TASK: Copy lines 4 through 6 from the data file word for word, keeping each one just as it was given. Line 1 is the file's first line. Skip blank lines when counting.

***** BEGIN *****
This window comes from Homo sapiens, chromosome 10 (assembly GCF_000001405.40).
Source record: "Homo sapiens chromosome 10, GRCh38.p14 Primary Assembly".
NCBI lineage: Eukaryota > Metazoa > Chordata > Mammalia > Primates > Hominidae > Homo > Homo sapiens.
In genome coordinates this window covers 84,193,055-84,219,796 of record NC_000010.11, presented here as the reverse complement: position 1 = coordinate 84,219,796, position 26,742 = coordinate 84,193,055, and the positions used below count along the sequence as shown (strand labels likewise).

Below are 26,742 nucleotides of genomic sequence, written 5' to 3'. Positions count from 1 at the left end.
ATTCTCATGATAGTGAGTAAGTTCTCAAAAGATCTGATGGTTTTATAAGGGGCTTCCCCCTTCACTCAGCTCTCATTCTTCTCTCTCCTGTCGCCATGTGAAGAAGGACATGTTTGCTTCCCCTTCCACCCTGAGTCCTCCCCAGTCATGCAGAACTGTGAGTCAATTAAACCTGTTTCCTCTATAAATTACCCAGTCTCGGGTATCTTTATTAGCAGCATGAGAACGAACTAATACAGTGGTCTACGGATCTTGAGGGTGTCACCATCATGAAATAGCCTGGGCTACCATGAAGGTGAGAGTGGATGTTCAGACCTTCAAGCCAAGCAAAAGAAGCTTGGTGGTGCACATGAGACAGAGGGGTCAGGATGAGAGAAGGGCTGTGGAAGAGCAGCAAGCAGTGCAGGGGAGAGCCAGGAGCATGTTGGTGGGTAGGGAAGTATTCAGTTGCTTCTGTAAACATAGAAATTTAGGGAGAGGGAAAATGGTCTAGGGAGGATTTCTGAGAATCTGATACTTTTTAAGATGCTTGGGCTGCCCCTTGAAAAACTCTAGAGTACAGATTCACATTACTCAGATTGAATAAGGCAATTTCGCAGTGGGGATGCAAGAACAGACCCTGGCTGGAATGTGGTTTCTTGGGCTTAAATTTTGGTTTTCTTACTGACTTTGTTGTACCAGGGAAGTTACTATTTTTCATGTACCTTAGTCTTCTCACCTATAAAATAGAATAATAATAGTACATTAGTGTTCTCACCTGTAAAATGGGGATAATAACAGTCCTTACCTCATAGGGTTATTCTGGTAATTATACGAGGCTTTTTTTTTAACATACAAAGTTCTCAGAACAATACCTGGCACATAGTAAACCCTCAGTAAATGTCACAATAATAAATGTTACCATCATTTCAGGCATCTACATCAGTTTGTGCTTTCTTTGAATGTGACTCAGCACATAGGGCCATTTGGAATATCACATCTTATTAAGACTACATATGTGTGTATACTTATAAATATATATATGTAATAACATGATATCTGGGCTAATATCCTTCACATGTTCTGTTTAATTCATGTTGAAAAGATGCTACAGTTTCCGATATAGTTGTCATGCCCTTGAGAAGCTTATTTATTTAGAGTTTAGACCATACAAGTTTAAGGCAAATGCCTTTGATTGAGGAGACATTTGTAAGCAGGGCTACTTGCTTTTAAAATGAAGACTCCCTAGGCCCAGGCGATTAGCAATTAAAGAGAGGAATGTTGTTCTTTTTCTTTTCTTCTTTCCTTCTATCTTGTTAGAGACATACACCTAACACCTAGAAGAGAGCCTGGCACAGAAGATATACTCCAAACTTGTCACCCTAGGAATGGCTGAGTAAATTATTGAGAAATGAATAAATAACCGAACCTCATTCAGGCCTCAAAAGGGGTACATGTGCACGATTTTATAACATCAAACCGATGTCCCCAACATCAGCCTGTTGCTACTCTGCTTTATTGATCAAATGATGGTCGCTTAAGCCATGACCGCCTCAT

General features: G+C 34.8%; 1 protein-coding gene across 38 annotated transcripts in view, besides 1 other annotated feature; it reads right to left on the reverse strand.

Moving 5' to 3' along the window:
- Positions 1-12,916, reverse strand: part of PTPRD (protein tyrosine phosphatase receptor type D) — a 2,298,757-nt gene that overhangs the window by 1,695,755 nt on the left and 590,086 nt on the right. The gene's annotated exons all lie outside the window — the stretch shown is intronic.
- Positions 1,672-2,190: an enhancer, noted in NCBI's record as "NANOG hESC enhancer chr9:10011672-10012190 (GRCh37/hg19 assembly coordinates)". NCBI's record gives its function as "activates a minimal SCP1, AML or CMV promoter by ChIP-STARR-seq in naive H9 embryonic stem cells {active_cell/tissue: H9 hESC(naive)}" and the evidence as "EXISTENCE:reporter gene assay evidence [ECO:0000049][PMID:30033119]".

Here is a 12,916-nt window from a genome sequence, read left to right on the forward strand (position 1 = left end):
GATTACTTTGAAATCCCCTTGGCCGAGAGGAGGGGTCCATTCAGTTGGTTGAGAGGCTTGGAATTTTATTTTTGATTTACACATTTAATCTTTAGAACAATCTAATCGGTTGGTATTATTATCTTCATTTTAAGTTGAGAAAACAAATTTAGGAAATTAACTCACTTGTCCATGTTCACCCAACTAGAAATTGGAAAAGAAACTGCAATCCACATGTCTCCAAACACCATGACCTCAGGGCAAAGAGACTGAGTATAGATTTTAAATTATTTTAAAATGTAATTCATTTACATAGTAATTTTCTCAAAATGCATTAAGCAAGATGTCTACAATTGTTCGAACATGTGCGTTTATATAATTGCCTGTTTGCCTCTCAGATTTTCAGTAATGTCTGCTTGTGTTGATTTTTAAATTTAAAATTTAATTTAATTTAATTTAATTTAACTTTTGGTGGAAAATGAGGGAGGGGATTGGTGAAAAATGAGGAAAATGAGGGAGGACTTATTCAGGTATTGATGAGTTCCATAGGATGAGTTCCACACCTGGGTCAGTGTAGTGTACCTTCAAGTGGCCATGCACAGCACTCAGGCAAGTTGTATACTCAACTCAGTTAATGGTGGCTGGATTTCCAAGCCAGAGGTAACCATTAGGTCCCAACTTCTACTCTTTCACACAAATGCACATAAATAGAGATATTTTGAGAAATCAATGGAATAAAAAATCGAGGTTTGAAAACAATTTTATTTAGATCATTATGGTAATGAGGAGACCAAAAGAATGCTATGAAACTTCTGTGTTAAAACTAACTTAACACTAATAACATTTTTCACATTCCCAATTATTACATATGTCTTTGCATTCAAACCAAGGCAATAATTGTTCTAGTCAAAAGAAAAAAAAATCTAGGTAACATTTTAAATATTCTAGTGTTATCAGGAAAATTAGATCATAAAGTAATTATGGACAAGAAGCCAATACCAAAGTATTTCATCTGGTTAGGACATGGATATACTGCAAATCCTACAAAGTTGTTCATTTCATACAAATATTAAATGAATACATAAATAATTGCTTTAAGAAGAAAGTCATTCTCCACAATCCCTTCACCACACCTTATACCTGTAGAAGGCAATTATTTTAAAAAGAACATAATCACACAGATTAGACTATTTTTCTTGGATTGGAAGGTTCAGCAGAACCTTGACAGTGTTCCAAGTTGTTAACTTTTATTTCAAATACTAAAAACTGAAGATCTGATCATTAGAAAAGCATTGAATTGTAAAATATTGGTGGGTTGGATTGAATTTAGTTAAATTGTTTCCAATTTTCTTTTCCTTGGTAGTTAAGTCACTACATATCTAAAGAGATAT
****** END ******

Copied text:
In genome coordinates this window covers 84,193,055-84,219,796 of record NC_000010.11, presented here as the reverse complement: position 1 = coordinate 84,219,796, position 26,742 = coordinate 84,193,055, and the positions used below count along the sequence as shown (strand labels likewise).

Below are 26,742 nucleotides of genomic sequence, written 5' to 3'. Positions count from 1 at the left end.
ATTCTCATGATAGTGAGTAAGTTCTCAAAAGATCTGATGGTTTTATAAGGGGCTTCCCCCTTCACTCAGCTCTCATTCTTCTCTCTCCTGTCGCCATGTGAAGAAGGACATGTTTGCTTCCCCTTCCACCCTGAGTCCTCCCCAGTCATGCAGAACTGTGAGTCAATTAAACCTGTTTCCTCTATAAATTACCCAGTCTCGGGTATCTTTATTAGCAGCATGAGAACGAACTAATACAGTGGTCTACGGATCTTGAGGGTGTCACCATCATGAAATAGCCTGGGCTACCATGAAGGTGAGAGTGGATGTTCAGACCTTCAAGCCAAGCAAAAGAAGCTTGGTGGTGCACATGAGACAGAGGGGTCAGGATGAGAGAAGGGCTGTGGAAGAGCAGCAAGCAGTGCAGGGGAGAGCCAGGAGCATGTTGGTGGGTAGGGAAGTATTCAGTTGCTTCTGTAAACATAGAAATTTAGGGAGAGGGAAAATGGTCTAGGGAGGATTTCTGAGAATCTGATACTTTTTAAGATGCTTGGGCTGCCCCTTGAAAAACTCTAGAGTACAGATTCACATTACTCAGATTGAATAAGGCAATTTCGCAGTGGGGATGCAAGAACAGACCCTGGCTGGAATGTGGTTTCTTGGGCTTAAATTTTGGTTTTCTTACTGACTTTGTTGTACCAGGGAAGTTACTATTTTTCATGTACCTTAGTCTTCTCACCTATAAAATAGAATAATAATAGTACATTAGTGTTCTCACCTGTAAAATGGGGATAATAACAGTCCTTACCTCATAGGGTTATTCTGGTAATTATACGAGGCTTTTTTTTTAACATACAAAGTTCTCAGAACAATACCTGGCACATAGTAAACCCTCAGTAAATGTCACAATAATAAATGTTACCATCATTTCAGGCATCTACATCAGTTTGTGCTTTCTTTGAATGTGACTCAGCACATAGGGCCATTTGGAATATCACATCTTATTAAGACTACATATGTGTGTATACTTATAAATATATATATGTAATAACATGATATCTGGGCTAATATCCTTCACATGTTCTGTTTAATTCATGTTGAAAAGATGCTACAGTTTCCGATATAGTTGTCATGCCCTTGAGAAGCTTATTTATTTAGAGTTTAGACCATACAAGTTTAAGGCAAATGCCTTTGATTGAGGAGACATTTGTAAGCAGGGCTACTTGCTTTTAAAATGAAGACTCCCTAGGCCCAGGCGATTAGCAATTAAAGAGAGGAATGTTGTTCTTTTTCTTTTCTTCTTTCCTTCTATCTTGTTAGAGACATACACCTAACACCTAGAAGAGAGCCTGGCACAGAAGATATACTCCAAACTTGTCACCCTAGGAATGGCTGAGTAAATTATTGAGAAATGAATAAATAACCGAACCTCATTCAGGCCTCAAAAGGGGTACATGTGCACGATTTTATAACATCAAACCGATGTCCCCAACATCAGCCTGTTGCTACTCTGCTTTATTGATCAAATGATGGTCGCTTAAGCCATGACCGCCTCAT